I have begun to read stories of people who are actually losing their jobs because employers are mandating COVID-19 vaccinations, or who have tendered their resignations because of such an edict and are now actually without a job or income. In reading those stories, I found a serious amount of respect for those people but not for the reason that you will see screamed about in social media.
I had respect for them because they actually followed through with their statements they would give up their jobs for their convictions.
Now, let me be clear for those of you who will actually read this column and haven’t already jumped to social media to spew your chosen position on the vaccine and vaccine mandates which has nothing to do with what I’m actually talking about in this column. This has nothing to do with COVID-19 at all. It has nothing to do with the mandates, or anything else related to the nuts and bolts of the COVID related debate.
It’s about a principle that someone would have the intestinal fortitude to say ‘I believe in this, and I believe in it enough to make my life and that of my family more difficult to live by that belief.’
The last few decades have seen America, in my mind, turn into the land of compromised principles. Things that we will say matter so much to us when we’re chatting at a dinner party or backyard BBQ or in the 60 seconds of commercials on a change of possession during an NFL broadcast, but in reality, we don’t risk our comfort, our status, our image, our marriage, or our family to stand up for those things.
The vaccine quitters are actually doing it. They drew their rhetorical line in the sand, and many of those who disagreed with them took great enjoyment in disparaging their “opponents” with claims no one would actually quit their jobs when the moment of truth loomed large over their family budgets. These critics were dead set sure that the people who said they would rather quit their jobs than take the vaccine would back down at the last minute.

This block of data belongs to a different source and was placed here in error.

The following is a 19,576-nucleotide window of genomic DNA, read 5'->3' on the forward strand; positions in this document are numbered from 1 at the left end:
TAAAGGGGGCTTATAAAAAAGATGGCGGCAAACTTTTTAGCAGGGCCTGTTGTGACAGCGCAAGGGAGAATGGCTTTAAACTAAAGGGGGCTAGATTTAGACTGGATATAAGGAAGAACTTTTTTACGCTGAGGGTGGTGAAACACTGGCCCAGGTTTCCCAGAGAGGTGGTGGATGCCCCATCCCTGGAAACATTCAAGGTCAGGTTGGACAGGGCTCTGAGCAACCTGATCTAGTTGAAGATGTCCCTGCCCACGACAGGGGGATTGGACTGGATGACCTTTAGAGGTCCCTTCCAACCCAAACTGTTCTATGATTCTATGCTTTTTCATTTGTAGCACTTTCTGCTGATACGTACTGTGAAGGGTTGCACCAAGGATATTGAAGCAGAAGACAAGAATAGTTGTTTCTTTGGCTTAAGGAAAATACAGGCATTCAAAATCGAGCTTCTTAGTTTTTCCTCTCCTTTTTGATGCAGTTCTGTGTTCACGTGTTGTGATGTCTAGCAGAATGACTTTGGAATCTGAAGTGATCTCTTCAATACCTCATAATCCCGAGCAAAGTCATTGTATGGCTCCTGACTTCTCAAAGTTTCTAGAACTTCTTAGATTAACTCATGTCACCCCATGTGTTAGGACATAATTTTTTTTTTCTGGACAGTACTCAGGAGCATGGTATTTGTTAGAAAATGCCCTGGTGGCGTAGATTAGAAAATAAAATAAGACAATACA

Some did. I can’t deny that. A surprising number of people followed through on their stated convictions and left their jobs.
It made me think of my life, and the things that if they were called onto the carpet as something I would have to give up if I could do the same thing. I would like to say that I would stand up for my principles, but until you’re face-to-face with that choice, you can’t really say that you wouldn’t give in to avoid the negative consequences.
I made this decision once. I was living in a county in New Mexico that at the time had the highest rate of alcoholism per capita in the United States. In what will likely not be a surprise, it also had the highest rate of drunken driving in the United States as well.
I was working for a radio station that sold a remote live broadcast to...wait for it...a drive-thru liquor store.
I’m not making a joke. They sold a live broadcast inviting people in the highest county in the USA for alcoholism and drunk driving to drive in and get their booze for the weekend.
I told the boss that basically inviting people to risk their lives and take action that could harm other people in that manner went against my faith in Christ, and I refused to do it. I was told I could do it or be fired.
(God came through, by the way, and the day I was originally told to do that live broadcast, I was starting a new job many states away.)
Now, as I look back, I have to be honest in that I knew if I quit my parents were there to help, and I wouldn’t have been out on the street. Now, without any safety net, I wonder if I could make that same call.
Some of the people who didn’t want to take the vaccine made it, and they’re dealing with the fallout of it. And I say, good for them, for standing up for their beliefs.
What would you stand up for?
For example, if you are someone who is vehemently opposed to forced labor and child labor, and you found out your employer was using sweat shops in Kuala Lumpur, would you quit your job if your boss refused to move their production to an ethical supplier?
What about if you’re someone who is a strong voice against domestic violence? You never miss a protest, you never fail to sign a petition, and you’re always on social media sharing stories of abuse with a stern “we must never have that again!” above it.
Would you actually call 911 if you knew your cousin was being abused or is family harmony more important?
What about those Kansas City Chi....oh, look, I’m out of column space. So I’ll just end with this:
What’s your line in the sand that when your time comes, you’ll take your stand?